Air flow, Temperature and the Pressure Plane
By B. Adams
In our second article on building science, we discuss air flow, temperature, and the pressure plane as it relates to the stack effect. The temperature difference between inside and outside as well as the height of the building determines how much stack effect a building experiences and where the interior pressure plane should exist. The presence of holes in the building envelope is another important factor determining stack effect, the location of the pressure plane as well as occupant comfort and energy costs. Air leakage is a major factor affecting the amount of energy waste related to heating and cooling the air in buildings, as well as in allowing higher volumes of water vapor to enter the building.
A building envelope should be designed with a continuous air and thermal insulation barrier system that separates the conditioned space from the outside. All systems consist of individual parts. Air and thermal barrier systems are no different.
An air barrier system includes a principal air-stopping material, accessories that seal or fasten materials together and components like windows and doors. Air barrier material can be self-adhered, liquid-applied, sprayed or mechanically fastened building products tested by the American Society for Testing and Materials (ASTM). Air “permeance” is not the same as air leakage. Air permeance is the amount of air that migrates through a material, while air leakage occurs as a result of holes or gaps in the air barrier system (hence the need for air barrier system continuity). Air-barrier system accessories include products such as sealants, tapes, membranes and fasteners. An example of air barrier material and accessories applied in the field includes exterior walls built with green laminated ZIP wall sheathing sealed along its seam with an advanced acrylic adhesive tape.
If the goal is to achieve a continuously sealed air barrier, cutting large holes on every side of a building presents challenges. Windows, doors and other manufactured elements that a building must have to be considered habitable are components in an air barrier system. Each component must be installed according to manufacturer’s recommendations, if the product is to function as intended or qualify for under-warranty replacement. Air barrier accessories like the advanced acrylic adhesive tape work very well in sealing these components to the air barrier material, while mechanical fasteners secure the components to the building structure. Air barrier materials, accessories and components must be installed perfectly – no matter the weather conditions of the day or the mood of the installer. A properly designed and installed, continuously sealed air barrier system is the primary defense against infiltration, exfiltration, outdoor pollutants and water vapor. To keep the hot side hot and the cold side cold, a building also needs a thermal insulation barrier fully aligned with the air barrier system.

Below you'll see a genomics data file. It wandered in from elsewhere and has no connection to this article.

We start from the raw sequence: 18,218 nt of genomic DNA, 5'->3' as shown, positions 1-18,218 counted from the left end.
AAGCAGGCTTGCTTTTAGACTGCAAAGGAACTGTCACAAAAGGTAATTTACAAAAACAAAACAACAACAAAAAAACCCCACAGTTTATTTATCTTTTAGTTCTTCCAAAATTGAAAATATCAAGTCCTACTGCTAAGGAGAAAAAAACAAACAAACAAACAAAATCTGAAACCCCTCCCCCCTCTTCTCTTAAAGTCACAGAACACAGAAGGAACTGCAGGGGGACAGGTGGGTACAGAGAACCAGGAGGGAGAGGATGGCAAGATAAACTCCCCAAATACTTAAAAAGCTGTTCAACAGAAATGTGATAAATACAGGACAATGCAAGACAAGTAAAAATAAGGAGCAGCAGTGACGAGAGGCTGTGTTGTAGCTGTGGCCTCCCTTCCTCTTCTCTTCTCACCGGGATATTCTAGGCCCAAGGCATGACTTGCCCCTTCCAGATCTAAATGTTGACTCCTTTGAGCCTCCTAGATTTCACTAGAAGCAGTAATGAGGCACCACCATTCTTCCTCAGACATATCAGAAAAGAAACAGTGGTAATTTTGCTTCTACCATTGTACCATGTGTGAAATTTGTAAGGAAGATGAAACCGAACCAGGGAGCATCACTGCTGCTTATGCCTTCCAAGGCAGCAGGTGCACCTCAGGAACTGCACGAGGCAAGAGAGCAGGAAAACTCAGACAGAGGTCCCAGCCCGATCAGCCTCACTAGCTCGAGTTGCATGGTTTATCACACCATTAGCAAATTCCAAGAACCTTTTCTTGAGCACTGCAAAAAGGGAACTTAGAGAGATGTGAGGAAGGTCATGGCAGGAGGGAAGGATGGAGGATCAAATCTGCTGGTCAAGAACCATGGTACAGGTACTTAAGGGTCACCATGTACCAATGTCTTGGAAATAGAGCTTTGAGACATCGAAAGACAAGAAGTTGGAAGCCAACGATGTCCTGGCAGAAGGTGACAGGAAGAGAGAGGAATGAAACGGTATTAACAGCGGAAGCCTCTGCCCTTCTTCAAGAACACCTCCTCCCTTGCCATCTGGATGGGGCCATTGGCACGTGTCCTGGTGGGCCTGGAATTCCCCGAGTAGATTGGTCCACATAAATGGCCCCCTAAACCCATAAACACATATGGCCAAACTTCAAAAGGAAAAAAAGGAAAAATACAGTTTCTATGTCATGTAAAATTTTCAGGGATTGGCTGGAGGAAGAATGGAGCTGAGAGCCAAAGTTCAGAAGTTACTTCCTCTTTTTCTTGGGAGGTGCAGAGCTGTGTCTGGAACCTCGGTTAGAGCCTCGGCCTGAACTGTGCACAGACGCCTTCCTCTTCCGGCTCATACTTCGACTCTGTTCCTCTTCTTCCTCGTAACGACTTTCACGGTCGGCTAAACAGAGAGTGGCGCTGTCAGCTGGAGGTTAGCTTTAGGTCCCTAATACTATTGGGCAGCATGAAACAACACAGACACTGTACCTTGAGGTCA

A thermal insulation barrier is not nearly as complicated as an air barrier system. The thermal insulation barrier is typically made of some type of insulating material designed to reduce the transfer of heat energy through materials of drastically different temperatures or from one area to another. The thermal insulation barrier reduces the effects of convection, conduction and radiation. Not all products are created equal when it comes to insulating against the transfer of heat energy. To determine which product carries the highest level of insulating value, refer to the product’s R-value. R-value is the standard unit of measure that determines the heat-resistive properties of insulation. There exists a vast array of insulating products with varying insulating properties. If I could impart words of advice regarding insulation it would be: install it perfectly and in alignment with the air barrier system — otherwise you’re wasting time, money and energy!
Wearing a wind breaker over a wool sweater on a cold day is an apt analogy that best describes the air barrier system and thermal insulation barrier. The openings for head and hands allow cold air into your personal space, thus increasing your personal discomfort and ability to stay warm. The same principles apply to buildings with holes and gaps in the air barrier system and thermal insulation barrier. If buildings were designed as windowless boxes the air and thermal barriers would be exceptionally easy to construct and align in perfect harmony. In the real world, buildings are edifices of human ingenuity, pushing the limits of form, function and height. No matter the style or size, continuously sealed air barrier systems with perfectly installed and fully aligned thermal barrier systems are as necessary as windows and doors.
Look for the next building science article discussing moisture management and how to prevent your building from growing old with mold.
Brian is a commissioning specialist with Cornerstone Commissioning based in Boxford, MA. He has a keen interest in increasing public health and safety in the built environment and creating comfortable, energy efficient buildings. With 10 years of experience in energy accounting, building audits, modeling and financial analysis Brian delivers compelling evidence for designing resilient and healthy buildings.